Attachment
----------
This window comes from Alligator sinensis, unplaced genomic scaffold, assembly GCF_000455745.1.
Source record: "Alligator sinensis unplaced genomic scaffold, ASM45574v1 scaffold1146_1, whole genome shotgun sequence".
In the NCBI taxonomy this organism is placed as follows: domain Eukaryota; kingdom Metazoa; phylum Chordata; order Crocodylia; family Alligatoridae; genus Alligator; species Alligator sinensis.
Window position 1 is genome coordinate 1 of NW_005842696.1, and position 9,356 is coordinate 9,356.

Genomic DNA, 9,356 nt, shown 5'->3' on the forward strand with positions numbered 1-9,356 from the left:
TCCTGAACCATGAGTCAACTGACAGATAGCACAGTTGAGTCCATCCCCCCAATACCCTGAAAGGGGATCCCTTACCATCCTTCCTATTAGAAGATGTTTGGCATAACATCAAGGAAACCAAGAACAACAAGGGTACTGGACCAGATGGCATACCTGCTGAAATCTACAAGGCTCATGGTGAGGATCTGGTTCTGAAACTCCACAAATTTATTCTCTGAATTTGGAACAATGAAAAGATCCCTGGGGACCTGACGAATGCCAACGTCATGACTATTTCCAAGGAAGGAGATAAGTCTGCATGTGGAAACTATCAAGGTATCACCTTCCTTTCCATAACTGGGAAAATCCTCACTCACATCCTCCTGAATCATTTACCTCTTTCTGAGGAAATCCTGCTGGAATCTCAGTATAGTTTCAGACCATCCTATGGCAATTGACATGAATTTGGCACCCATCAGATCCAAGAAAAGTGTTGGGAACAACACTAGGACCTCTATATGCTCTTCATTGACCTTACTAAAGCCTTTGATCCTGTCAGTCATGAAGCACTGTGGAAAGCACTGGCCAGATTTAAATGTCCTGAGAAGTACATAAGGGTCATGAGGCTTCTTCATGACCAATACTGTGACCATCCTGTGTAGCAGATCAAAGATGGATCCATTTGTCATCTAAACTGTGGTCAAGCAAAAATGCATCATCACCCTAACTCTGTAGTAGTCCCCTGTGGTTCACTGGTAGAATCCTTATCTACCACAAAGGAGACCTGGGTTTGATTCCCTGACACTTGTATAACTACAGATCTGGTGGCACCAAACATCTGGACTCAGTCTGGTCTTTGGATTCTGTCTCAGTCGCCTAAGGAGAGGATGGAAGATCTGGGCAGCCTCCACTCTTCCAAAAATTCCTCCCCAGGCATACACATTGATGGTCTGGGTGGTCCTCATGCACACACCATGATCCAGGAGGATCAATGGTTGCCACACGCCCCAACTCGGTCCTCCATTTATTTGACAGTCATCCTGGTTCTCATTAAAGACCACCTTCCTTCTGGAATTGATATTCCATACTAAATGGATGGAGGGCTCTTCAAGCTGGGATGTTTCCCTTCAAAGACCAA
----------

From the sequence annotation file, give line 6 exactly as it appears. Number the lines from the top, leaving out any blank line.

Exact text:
TCCTGAACCATGAGTCAACTGACAGATAGCACAGTTGAGTCCATCCCCCCAATACCCTGAAAGGGGATCCCTTACCATCCTTCCTATTAGAAGATGTTTGGCATAACATCAAGGAAACCAAGAACAACAAGGGTACTGGACCAGATGGCATACCTGCTGAAATCTACAAGGCTCATGGTGAGGATCTGGTTCTGAAACTCCACAAATTTATTCTCTGAATTTGGAACAATGAAAAGATCCCTGGGGACCTGACGAATGCCAACGTCATGACTATTTCCAAGGAAGGAGATAAGTCTGCATGTGGAAACTATCAAGGTATCACCTTCCTTTCCATAACTGGGAAAATCCTCACTCACATCCTCCTGAATCATTTACCTCTTTCTGAGGAAATCCTGCTGGAATCTCAGTATAGTTTCAGACCATCCTATGGCAATTGACATGAATTTGGCACCCATCAGATCCAAGAAAAGTGTTGGGAACAACACTAGGACCTCTATATGCTCTTCATTGACCTTACTAAAGCCTTTGATCCTGTCAGTCATGAAGCACTGTGGAAAGCACTGGCCAGATTTAAATGTCCTGAGAAGTACATAAGGGTCATGAGGCTTCTTCATGACCAATACTGTGACCATCCTGTGTAGCAGATCAAAGATGGATCCATTTGTCATCTAAACTGTGGTCAAGCAAAAATGCATCATCACCCTAACTCTGTAGTAGTCCCCTGTGGTTCACTGGTAGAATCCTTATCTACCACAAAGGAGACCTGGGTTTGATTCCCTGACACTTGTATAACTACAGATCTGGTGGCACCAAACATCTGGACTCAGTCTGGTCTTTGGATTCTGTCTCAGTCGCCTAAGGAGAGGATGGAAGATCTGGGCAGCCTCCACTCTTCCAAAAATTCCTCCCCAGGCATACACATTGATGGTCTGGGTGGTCCTCATGCACACACCATGATCCAGGAGGATCAATGGTTGCCACACGCCCCAACTCGGTCCTCCATTTATTTGACAGTCATCCTGGTTCTCATTAAAGACCACCTTCCTTCTGGAATTGATATTCCATACTAAATGGATGGAGGGCTCTTCAAGCTGGGATGTTTCCCTTCAAAGACCAA